Higher home values, fewer home sales
As home prices in Albuquerque rise, a few different things happen to the market that causes inventory levels to drop.
First, many buyers get pushed out due to their borrowing cap. If you’re pre-approved for $250,000 and the home prices in Albuquerque start to average higher than that, you’ll either need to settle for something you don’t want or wait for your financial situation to change—or, go back to your lender for more borrowing power.
Second, as home prices in Albuquerque rise, some sellers take their homes off the market. Their equity in that home becomes more valuable because the value of the home rises. Say, for example, you have $30,000 in equity on a $260,000 home. Now, say your home value shoots up to $300,000. You’ve gained another $40,000 in equity, giving you a significant wealth foothold.
Finally, selling a home usually means buying another one. While rising Albuquerque home prices may net you a great gain as a seller, buying a different high-priced home will nix those gains. Many would-be sellers choose to hold off once they go home shopping for themselves.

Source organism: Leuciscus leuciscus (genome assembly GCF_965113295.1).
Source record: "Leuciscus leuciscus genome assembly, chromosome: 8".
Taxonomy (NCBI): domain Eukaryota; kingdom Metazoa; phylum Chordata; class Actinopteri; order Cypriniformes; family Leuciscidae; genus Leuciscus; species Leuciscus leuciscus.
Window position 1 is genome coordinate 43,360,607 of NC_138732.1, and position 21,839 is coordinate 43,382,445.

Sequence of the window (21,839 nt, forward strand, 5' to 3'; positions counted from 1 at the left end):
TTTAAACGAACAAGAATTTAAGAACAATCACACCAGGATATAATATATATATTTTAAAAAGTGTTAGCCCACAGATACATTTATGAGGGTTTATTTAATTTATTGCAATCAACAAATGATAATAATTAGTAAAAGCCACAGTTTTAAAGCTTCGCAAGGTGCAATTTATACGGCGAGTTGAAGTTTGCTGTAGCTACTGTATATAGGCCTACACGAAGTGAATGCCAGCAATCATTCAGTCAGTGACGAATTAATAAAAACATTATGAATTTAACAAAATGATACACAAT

Low inventory feeds the scarcity principle
With home values already high and inventory low, there’s another factor that helps maintain rising home prices in Albuquerque: scarcity. Some buyers who are ready to become homeowners buy regardless of market conditions. As they compete with other ardent buyers, selling prices climb even higher.
Low inventory and higher selling prices tip the scales in favor of a “seller’s market,” which tends to favor luxury homes sellers. Buyers are already paying a premium for homes, which often pushes them to consider homes above their price range that might offer better location or amenities. The thinking is, “if I’m already paying a high price for a mid-level home, why not pay a little extra for a luxury home?”
Home values increase over time
The simplest reason home prices in Albuquerque are rising is due to time. Unlike a car that depreciates as soon as you drive it off the lot, homes appreciate over time. Home prices don’t always go up every year, but they generally trend up on a long enough timeline. Now, more than a decade after the Great Recession in 2008, home prices in Albuquerque are climbing to new heights.
The reason home values increase in price is because a home (real estate) is an investment. Property is an asset designed to increase in value. Rising home prices aren’t an anomaly—that’s what you expect to happen! And while price hikes may not be what you want to see as a new home buyer, they’re bound to make you feel good a decade or more from now, when you’re selling on the crest of rising home prices in Albuquerque.
Check out homes for sale in Albuquerque, homes for sale in Rio Rancho, homes for sale in Corrales, homes for sale in East Mountains, homes for sale in Valencia County, and homes for sale in Los Lunas to see how we position your home to sell at the best possible price.